There is no stinting on the sumptuous factor in THE CHRONICLES OF NARNIA — THE VOYAGE OF THE DAWN TREADER. Once the action shifts from World War II England to the magical kingdom ruled by Aslan (Liam Neesons sonorous voice), the wise lion and stand-in for Christ, every frame is filled to the brim with color-saturated wonder, some good, some evil. This is in keeping with the underlying theological themes preserved in the screenplay adapted by Christopher Markus, Stephen McFeely, and Michael Patroni from the C.S. Lewis novel. Director Michael Apted has injected a greater sense of adventure in this installment, though the references to having faith do little to prevent much of the dialogue from sounding very much like a Sunday sermon without the actual references to specifically Christian names.
There is, alas, a lack of emotional urgency to the piece that a quest film ought to have. There is little enough emotional engagement at all, so earnest and wholesome are the protagonists. There is, though, the saving grace of Cousin Eustace (Will Poulter). He is the doubter of the piece, the one who cannot believe in what he cannot see. Hes also selfish, boorish, and, as the film begins, given to wondering if there are any unpleasant consequences to impaling his cousins the way he impales the insects he collect. The cousins are the younger two Pevensie children, Edmund (Skander Keynes) and Lucy (Georgie Henley), sent to stay with relatives in Cambridge while their parents and elder siblings are in America on war business.
The return to Narnia is achieved in this installment by way of a painting. The seascape it depicts begins to roll, the ship gradually makes its way from the distance to the edge. Water spills from the frame, the room is soon inundated and when the three break the surface, its in Narnia, or rather its ocean. The ship is the titular Dawn Treader, and aboard are Prince Caspian (Ben Barnes), the eponymous hero of the last film, and refreshingly far more macho is he in this film, though, despite a severe hair-mussing, that is not the same thing as being macho per se. And Reepicheep (voiced by Simon Pegg), the plucky mouse with a sense of adventure out of all proportion to his size. The quest is to find the seven mythical swords that Aslan has left scattered about and return them to a banquet table where three kings sit in a kind of torpor brought on by a bad attitude. The mystery is why the Pevensie children have returned without being summoned, but once the slavers attack, and the star maiden comes to earth with her glowy good looks, the White Witch (Tilda Swinton) makes her cameo, and Eustace goes missing in the valley of the dragons golden treasure, such concerns fall by the wayside.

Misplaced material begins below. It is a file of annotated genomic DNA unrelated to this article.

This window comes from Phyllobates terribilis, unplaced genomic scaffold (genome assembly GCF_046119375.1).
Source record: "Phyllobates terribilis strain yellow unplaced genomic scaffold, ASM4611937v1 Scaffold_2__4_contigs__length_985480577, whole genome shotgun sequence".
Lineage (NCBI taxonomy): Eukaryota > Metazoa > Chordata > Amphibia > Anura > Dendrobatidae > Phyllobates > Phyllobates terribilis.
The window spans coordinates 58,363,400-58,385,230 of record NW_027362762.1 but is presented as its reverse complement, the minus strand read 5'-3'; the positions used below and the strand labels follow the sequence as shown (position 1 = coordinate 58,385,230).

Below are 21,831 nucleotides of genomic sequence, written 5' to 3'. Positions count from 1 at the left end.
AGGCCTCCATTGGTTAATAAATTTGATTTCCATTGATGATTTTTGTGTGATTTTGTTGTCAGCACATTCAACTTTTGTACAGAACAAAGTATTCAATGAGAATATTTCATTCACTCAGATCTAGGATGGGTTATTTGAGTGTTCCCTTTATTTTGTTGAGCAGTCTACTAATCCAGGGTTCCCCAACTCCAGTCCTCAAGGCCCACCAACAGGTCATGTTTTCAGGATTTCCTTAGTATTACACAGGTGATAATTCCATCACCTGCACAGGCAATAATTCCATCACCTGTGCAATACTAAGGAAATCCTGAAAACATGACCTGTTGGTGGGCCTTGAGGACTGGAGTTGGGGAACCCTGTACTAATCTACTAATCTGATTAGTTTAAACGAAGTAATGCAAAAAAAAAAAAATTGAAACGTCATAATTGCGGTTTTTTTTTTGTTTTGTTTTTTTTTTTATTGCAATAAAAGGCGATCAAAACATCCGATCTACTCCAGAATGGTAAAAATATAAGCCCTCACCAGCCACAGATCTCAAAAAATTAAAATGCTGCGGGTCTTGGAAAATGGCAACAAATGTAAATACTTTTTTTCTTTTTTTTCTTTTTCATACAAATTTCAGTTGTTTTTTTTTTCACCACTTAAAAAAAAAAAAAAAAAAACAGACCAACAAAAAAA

The special effects are nicely conceived if not dazzling. From creepy crawly green mist that weaves itself menacingly around the landscape before tempting or devouring the unwary, to a monumental battle between a golden dragon and a sea serpent that doesnt move quite as quickly as it should, but does serve up some vivid images of nasty, spiny things. The camera swoops, the serpents coils scintillate nicely, and if the principals involved dont generate any real sense of danger, Reepicheep embodies enough swagger, swash, buckle, and devil-may-care ripostes to keep things interesting both here and elsewhere. Indeed, it is his unlikely bonding with Eustace that offers the films truest moments as Poulter brings a tone of authority to his petulance that is delightfully pompous. Henley and Keynes are a nice change from the precocious breed of cinematic child, but do not overcome the problem of making noble and nice cinematically interesting. They arent exactly tiresome, but are within hailing distance of it.
The denouement brings the sermon home, with Aslan slyly revealing to Lucy that he is known by another name in her world, and that she must seek him out there. A ponderous moment, and one that subtracts from the genuinely bittersweet decision Reepicheep makes for himself. THE CHRONICLES OF NARNIA – THE VOYAGE OF THE DAWN TREADER is the best of the three films, and leaves the door open for another installment. One can only hope the series is on an upswing, and that a fourth trip to Narnia will be worth the trouble.